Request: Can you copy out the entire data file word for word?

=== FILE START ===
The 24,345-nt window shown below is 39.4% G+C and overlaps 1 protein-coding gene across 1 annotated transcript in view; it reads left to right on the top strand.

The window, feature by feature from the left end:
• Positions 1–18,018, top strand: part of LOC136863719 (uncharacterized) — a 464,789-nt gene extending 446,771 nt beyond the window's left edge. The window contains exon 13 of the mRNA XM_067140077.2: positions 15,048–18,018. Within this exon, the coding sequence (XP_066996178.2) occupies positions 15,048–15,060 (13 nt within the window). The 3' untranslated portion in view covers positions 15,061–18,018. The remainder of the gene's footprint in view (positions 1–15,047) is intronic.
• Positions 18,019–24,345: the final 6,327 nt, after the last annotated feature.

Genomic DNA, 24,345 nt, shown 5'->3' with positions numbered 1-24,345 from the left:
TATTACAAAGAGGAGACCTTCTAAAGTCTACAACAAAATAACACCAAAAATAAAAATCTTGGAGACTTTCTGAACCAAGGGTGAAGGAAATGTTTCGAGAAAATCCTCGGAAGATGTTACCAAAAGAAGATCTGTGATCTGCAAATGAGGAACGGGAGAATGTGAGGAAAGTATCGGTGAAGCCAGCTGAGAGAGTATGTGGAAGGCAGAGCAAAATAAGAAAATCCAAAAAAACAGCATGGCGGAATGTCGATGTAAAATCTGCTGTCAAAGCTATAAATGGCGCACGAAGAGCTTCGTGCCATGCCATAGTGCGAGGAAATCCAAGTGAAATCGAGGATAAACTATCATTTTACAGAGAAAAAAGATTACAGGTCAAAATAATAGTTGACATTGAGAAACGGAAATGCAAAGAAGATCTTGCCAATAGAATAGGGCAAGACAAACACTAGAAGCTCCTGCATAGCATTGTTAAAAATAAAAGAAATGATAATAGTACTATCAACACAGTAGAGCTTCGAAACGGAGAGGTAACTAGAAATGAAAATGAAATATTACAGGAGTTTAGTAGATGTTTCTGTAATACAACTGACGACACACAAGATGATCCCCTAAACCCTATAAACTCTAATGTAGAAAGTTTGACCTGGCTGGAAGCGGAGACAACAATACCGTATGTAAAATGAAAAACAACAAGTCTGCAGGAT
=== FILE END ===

The 24,345-nt window shown below is 39.4% G+C and overlaps 1 protein-coding gene across 1 annotated transcript in view; it reads left to right on the top strand.

The window, feature by feature from the left end:
• Positions 1–18,018, top strand: part of LOC136863719 (uncharacterized) — a 464,789-nt gene extending 446,771 nt beyond the window's left edge. The window contains exon 13 of the mRNA XM_067140077.2: positions 15,048–18,018. Within this exon, the coding sequence (XP_066996178.2) occupies positions 15,048–15,060 (13 nt within the window). The 3' untranslated portion in view covers positions 15,061–18,018. The remainder of the gene's footprint in view (positions 1–15,047) is intronic.
• Positions 18,019–24,345: the final 6,327 nt, after the last annotated feature.

Genomic DNA, 24,345 nt, shown 5'->3' with positions numbered 1-24,345 from the left:
TATTACAAAGAGGAGACCTTCTAAAGTCTACAACAAAATAACACCAAAAATAAAAATCTTGGAGACTTTCTGAACCAAGGGTGAAGGAAATGTTTCGAGAAAATCCTCGGAAGATGTTACCAAAAGAAGATCTGTGATCTGCAAATGAGGAACGGGAGAATGTGAGGAAAGTATCGGTGAAGCCAGCTGAGAGAGTATGTGGAAGGCAGAGCAAAATAAGAAAATCCAAAAAAACAGCATGGCGGAATGTCGATGTAAAATCTGCTGTCAAAGCTATAAATGGCGCACGAAGAGCTTCGTGCCATGCCATAGTGCGAGGAAATCCAAGTGAAATCGAGGATAAACTATCATTTTACAGAGAAAAAAGATTACAGGTCAAAATAATAGTTGACATTGAGAAACGGAAATGCAAAGAAGATCTTGCCAATAGAATAGGGCAAGACAAACACTAGAAGCTCCTGCATAGCATTGTTAAAAATAAAAGAAATGATAATAGTACTATCAACACAGTAGAGCTTCGAAACGGAGAGGTAACTAGAAATGAAAATGAAATATTACAGGAGTTTAGTAGATGTTTCTGTAATACAACTGACGACACACAAGATGATCCCCTAAACCCTATAAACTCTAATGTAGAAAGTTTGACCTGGCTGGAAGCGGAGACAACAATACCGTATGTAAAATGAAAAACAACAAGTCTGCAGGAT